The confirmation of Iraq’s first human case suggests, officials said, that the disease may be spreading widely--and undetected--among birds in central Asia. As happened in Turkey earlier, the spread of the H5N1 strain to a new area became evident only through a human death. That is alarming to officials, because bird flu rarely infects humans, and usually does so late in the course of an animal outbreak, after close contact with sick birds. "We shouldn't be seeing human cases first, and this points to serious gaps in surveillance," a spokeswoman for WHO, Maria Cheng, said. A senior veterinarian at the UN FAO, Juan Lubroth, said that monitoring to detect the disease in animals was weak in much of the region and that governments needed to be more transparent. For example, Dr. Rod Kennard, who is managing a year-old UN project to rebuild veterinary services in Iraq, said that the local government in Sulaimaniyah was monitoring commercial poultry flocks, "but they don't really have the ability to monitor what's going on in village flocks." He said that "it is a really big question" whether a country in the throes of armed conflict could coordinate a response to a complicated problem like bird flu. Over the past few months, there have been occasional reports of large-scale bird deaths in both Iran and northern Iraq. But H5N1 was never implicated. In Oct 2005, there were large-scale deaths on commercial farms in northern Iraq, Dr. Kennard said. Birds were tested and "we were told it was negative," he said, "but we're not entirely sure how reliable that is." In most countries with serious bird flu outbreaks the military has provided the manpower required to contain them. That is not an option in Iraq.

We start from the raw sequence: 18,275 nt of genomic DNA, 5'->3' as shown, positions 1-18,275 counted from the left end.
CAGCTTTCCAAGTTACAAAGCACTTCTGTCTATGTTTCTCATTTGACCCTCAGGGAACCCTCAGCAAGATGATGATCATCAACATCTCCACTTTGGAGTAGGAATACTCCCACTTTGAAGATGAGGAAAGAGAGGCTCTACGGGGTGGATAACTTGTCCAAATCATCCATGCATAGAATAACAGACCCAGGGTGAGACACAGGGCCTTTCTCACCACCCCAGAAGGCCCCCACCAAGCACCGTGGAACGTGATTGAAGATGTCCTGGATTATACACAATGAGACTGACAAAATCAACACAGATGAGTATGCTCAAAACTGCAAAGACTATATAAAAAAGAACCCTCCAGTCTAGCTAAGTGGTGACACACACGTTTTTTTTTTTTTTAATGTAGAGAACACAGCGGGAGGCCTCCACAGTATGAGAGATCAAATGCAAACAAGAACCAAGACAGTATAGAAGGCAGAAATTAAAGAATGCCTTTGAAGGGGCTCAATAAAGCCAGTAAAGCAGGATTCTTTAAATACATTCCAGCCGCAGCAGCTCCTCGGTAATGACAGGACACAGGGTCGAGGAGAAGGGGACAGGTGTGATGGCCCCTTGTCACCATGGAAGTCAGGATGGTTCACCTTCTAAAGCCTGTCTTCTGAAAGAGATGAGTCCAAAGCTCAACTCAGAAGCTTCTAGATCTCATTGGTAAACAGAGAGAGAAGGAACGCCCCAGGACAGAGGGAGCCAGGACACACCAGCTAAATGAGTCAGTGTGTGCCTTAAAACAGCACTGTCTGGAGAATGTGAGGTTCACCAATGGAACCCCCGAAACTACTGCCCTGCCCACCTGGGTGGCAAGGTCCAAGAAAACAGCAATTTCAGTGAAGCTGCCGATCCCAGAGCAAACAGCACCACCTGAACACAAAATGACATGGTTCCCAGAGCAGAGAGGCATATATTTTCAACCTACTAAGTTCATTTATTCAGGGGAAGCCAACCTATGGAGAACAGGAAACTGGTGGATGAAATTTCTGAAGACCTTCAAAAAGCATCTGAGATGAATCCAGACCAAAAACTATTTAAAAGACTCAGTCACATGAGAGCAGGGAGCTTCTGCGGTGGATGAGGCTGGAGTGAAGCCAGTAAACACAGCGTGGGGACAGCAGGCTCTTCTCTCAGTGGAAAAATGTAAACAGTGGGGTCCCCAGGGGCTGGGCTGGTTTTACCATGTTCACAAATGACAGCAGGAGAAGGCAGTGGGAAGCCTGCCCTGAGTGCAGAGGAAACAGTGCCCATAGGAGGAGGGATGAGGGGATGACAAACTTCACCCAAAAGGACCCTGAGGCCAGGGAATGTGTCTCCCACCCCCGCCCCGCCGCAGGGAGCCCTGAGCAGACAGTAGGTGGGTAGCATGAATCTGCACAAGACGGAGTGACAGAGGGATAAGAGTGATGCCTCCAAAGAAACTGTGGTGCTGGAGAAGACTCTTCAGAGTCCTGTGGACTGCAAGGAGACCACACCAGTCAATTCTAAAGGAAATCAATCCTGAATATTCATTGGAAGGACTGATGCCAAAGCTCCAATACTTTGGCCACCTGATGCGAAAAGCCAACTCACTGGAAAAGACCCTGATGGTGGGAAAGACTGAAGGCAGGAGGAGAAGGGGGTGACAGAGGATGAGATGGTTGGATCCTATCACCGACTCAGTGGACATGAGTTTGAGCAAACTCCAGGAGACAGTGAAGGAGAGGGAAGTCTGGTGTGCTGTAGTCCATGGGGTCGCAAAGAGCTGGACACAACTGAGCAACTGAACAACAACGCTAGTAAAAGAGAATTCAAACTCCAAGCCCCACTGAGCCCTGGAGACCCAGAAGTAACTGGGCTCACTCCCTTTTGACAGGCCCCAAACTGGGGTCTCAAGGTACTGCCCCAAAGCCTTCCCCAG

Health officials in Iraq's 3 Kurdish provinces, which border Turkey, say a number of measures are being taken to stop the spread of the virus. These include decontaminating trucks crossing the border, banning the import of Turkish poultry and prohibiting the sale of live chickens inside Kurdistan. There is also a major public awareness campaign urging people to take precautions, including cooking instructions to minimize the risk of infection. Iraq's Kurdish provinces are a major poultry-producing region supplying chickens and eggs for much of the rest of the country. Reportedly, local authorities in northern Iraq have culled half a million birds in the border areas with Turkey and Iran. Iraqi Kurdistan has reportedly quarantined 14 people suspected of suffering from bird flu. (Promed 1/28/06, 1/30/06, 1/31/06, 2/1/06, 2/2/06)